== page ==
I met three wonderful young girls in Ethiopia. They are students at the Adadi Primary School. Officers in the school’s WASH club, they are strong leaders in bringing their community up out of poverty.
The Angolela Area Development Project of World Vision has been hard at work helping the community with education, health, clean water, and livelihood. World Vision sponsors 5000 children in the area and has a budget of $1.3 million (US DOLLARS) About 3/4 of that comes from Child Sponsorship. (You can choose to help by sponsoring one of these lovely children.)
What exactly is a WASH club? One of the hardest parts of providing clean water to communities is educating the people about the need for sanitation and hygiene. Drilling the wells is relatively easy. Changing a culture can be more of a challenge.
That is where the schools can really help. The Adadi Primary School has dedicated teachers for 942 students in grades K-8. Many of these children have seen the new water wells drilled and have been taught the importance of hygiene. In Adadi, three young girls lead 45 students in the “WASH Club.” They gave a confident, articulate presentation to our group of visitors last month. President Yeshie described the five committees: Outreach, Beautification, Fundraising, Cleaning Latrines, and Facilities. For outreach, they prepare skits and presentations for the community on the importance of using latrines and washing hands before eating, preparing food and after using the bathroom. The Beautification committee plants flowers on campus and helps create artwork for the schoolyard. Fundraising includes a raffle-type event!
These girls understand the positive impact that clean water has had on their lives. They realize they had to miss a lot of school in the past when they were sick, and this kept them from excelling academically. Now they see opportunities for further education and for careers that would take them beyond just marrying young and having household jobs.
Bizuneh Bizu, 15, vice president of the WASH club, says: “We draw water from a nearby stream to bring back to grow flowers and vegetables on the school yard. We teach the other children to keep the environment clean. Every Friday we clean the latrines. We provide soap or ash in a plastic bag.”
“WASH is all about health. Since we got familiar with basic knowledge, we are transforming and transmitting knowledge to our families. WASH is beyond hygiene. It empowers girls and woman. It puts us on equal footing. We understand our rights, that women aren’t meant just to serve men. We can do what men do,” says Yeshie Derbie, 14, club President.
The girls are passionate about water and all that cleanliness will do for them. They strive to influence other students to join them as they pass the new habits on to their families.
The club encourages families to build a home latrine and use it. “We go home to home to figure out who has a latrine,” says Aster Reta, 16. “They are marked red, for none, yellow, for in process, and green for done.”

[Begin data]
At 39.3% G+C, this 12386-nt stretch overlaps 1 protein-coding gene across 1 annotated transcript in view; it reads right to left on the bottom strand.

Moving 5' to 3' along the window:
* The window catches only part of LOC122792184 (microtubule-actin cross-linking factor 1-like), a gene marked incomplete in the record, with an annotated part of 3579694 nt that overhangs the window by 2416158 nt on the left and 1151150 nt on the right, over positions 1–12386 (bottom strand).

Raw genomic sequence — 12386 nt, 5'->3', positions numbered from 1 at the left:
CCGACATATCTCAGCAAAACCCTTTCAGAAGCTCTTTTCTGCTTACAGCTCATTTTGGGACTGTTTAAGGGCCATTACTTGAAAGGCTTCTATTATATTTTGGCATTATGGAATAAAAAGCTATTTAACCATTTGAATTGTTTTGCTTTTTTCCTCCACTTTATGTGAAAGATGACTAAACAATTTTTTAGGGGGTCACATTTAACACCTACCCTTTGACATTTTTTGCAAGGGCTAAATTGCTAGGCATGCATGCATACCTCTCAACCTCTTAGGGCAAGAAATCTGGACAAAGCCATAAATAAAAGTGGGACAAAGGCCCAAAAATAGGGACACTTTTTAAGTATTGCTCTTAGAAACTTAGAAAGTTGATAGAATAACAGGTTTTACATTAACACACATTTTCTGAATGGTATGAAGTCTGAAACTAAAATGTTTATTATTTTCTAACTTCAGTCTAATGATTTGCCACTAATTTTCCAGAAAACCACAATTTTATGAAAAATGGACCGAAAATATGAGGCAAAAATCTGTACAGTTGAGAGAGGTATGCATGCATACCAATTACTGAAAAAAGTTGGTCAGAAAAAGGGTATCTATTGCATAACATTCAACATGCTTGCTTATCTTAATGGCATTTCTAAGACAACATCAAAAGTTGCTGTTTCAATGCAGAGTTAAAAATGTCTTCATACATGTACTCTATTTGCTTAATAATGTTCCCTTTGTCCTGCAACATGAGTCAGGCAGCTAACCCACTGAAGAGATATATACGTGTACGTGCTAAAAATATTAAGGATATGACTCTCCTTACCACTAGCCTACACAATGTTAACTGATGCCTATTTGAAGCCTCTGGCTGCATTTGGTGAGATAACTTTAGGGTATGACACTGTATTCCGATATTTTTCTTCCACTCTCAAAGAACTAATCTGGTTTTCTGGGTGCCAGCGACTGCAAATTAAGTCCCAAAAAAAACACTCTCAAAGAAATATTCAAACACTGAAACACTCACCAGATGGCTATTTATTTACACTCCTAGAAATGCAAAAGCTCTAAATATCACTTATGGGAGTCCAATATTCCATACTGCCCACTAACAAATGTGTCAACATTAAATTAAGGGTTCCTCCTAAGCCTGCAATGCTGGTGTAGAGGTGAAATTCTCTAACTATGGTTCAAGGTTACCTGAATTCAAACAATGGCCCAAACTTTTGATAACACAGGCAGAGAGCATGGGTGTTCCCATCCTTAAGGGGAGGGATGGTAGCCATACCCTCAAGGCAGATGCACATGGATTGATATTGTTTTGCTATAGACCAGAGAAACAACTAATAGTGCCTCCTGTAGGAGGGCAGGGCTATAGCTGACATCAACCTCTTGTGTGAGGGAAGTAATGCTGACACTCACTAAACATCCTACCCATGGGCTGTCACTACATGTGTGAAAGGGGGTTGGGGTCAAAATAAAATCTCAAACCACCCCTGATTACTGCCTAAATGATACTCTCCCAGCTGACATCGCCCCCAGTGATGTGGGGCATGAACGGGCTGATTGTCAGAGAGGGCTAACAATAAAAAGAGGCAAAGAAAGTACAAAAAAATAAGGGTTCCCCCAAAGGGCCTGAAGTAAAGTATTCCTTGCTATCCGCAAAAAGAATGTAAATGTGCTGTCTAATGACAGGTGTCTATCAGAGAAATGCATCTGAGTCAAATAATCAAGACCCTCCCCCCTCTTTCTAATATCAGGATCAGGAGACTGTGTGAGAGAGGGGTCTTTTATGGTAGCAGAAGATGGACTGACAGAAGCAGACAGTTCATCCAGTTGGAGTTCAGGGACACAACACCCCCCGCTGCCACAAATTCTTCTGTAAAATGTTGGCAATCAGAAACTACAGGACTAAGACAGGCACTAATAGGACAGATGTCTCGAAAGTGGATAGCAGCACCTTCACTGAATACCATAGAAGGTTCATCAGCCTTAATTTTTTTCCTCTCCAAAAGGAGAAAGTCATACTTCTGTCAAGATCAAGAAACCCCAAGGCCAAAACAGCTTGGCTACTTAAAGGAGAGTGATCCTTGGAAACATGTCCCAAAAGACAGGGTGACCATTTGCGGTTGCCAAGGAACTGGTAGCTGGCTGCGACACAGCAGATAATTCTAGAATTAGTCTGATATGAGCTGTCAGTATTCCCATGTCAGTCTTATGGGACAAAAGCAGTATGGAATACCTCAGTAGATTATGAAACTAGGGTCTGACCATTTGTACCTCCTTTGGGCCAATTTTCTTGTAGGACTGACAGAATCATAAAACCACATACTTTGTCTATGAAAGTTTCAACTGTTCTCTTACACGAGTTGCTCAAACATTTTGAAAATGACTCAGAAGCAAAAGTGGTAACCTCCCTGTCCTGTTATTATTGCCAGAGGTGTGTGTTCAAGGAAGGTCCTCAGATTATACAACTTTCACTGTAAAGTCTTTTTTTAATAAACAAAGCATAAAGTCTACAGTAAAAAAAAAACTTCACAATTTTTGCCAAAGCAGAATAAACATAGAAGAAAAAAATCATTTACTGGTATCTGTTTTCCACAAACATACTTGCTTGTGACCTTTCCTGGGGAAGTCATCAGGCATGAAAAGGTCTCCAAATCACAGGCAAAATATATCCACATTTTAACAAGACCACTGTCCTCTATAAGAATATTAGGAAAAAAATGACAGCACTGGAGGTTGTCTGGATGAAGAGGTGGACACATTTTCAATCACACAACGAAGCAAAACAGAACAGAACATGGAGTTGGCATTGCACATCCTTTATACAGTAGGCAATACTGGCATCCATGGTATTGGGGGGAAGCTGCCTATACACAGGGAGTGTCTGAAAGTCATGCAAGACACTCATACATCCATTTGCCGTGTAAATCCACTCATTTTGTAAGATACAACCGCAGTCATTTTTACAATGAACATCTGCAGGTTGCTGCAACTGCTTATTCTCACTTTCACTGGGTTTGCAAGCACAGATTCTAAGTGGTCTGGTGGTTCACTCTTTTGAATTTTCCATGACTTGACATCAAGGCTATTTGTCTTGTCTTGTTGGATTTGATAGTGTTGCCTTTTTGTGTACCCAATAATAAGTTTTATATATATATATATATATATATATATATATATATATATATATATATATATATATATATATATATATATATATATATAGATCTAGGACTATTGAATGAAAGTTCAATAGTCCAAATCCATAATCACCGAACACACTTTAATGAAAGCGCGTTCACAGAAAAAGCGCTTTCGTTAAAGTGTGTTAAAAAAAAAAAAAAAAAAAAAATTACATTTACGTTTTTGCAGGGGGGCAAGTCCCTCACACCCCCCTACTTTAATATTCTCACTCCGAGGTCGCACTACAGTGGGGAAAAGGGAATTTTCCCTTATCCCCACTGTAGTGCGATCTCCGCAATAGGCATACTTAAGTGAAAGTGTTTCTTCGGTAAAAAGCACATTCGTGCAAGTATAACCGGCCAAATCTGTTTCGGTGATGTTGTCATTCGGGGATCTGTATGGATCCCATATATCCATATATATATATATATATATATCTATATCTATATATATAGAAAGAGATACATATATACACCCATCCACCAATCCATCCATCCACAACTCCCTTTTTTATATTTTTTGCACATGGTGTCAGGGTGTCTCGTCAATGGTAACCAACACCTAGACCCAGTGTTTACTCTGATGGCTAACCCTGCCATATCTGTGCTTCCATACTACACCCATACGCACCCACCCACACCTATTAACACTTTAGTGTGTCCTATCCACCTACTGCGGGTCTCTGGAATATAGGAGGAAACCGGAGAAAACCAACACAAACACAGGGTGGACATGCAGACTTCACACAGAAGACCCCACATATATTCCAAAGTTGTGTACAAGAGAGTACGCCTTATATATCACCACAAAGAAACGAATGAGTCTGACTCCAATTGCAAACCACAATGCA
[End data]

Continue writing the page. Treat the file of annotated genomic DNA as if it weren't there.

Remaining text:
This is how the world will be changed.
When we met them at school, on a Saturday I might add, the WASH club appeared singing and wearing headbands proclaiming, “WASH is Life.” It was overwhelming.
I have seldom met students of this age so fully engaged in something so important. These girls will do great things. Perhaps they will hold office one day in the beautiful country of Ethiopia. They may be doctors or teachers or engineers. I look forward to watching them grow and become what God has planned for them.
I have a new friend and sister in Christ. Her name is Meseret and she lives in Ethiopia. We met just two weeks ago when I was there visiting her World Vision area of Wonchi, west of Addis Ababa.
Meseret has both an MBA and BA in Economics from the University of Gondar, Ethiopia. After seven years working for different international and local NGOs like Mercy Corps, Food for the Hungry, and Compassion, Ethiopia she felt led by God to come to World Vision. Meseret just started with World Vision in December and she told me that she is so happy to work there. Her spiritual side will be nurtured, she says, because each day the staff meets for devotions, and this makes her feel connected to God’s leading.
Meseret is Program Supervisor for the Wonchi area, which means she helps determine how this area will best help the people living there. The area is in the third phase, (years 10-15) of World Vision’s Area Development Plan. You can see how the people of Wonchi live and many of the ways World Vision has helped them here. Many water projects are coming to completion in the coming year and Meseret hopes to offer some special activities for the teenagers.
It was a huge surprise to meet this energetic young woman. I had received a contact form from her days before leaving for Africa. I had no idea who she was, but a message from an Ethiopian when I would soon be visiting that country intrigued me.
When we met, she impressed me right away. She wants to lead some teenagers in Bible study and requested some of my materials. Oh how I wish I had packed those books just in case someone might want them.
In any case, the internet is a wonderful thing and Bible Studies for Teens will help Meseret in any way we can. God is so good to connect us in ways we could never imagine for ourselves.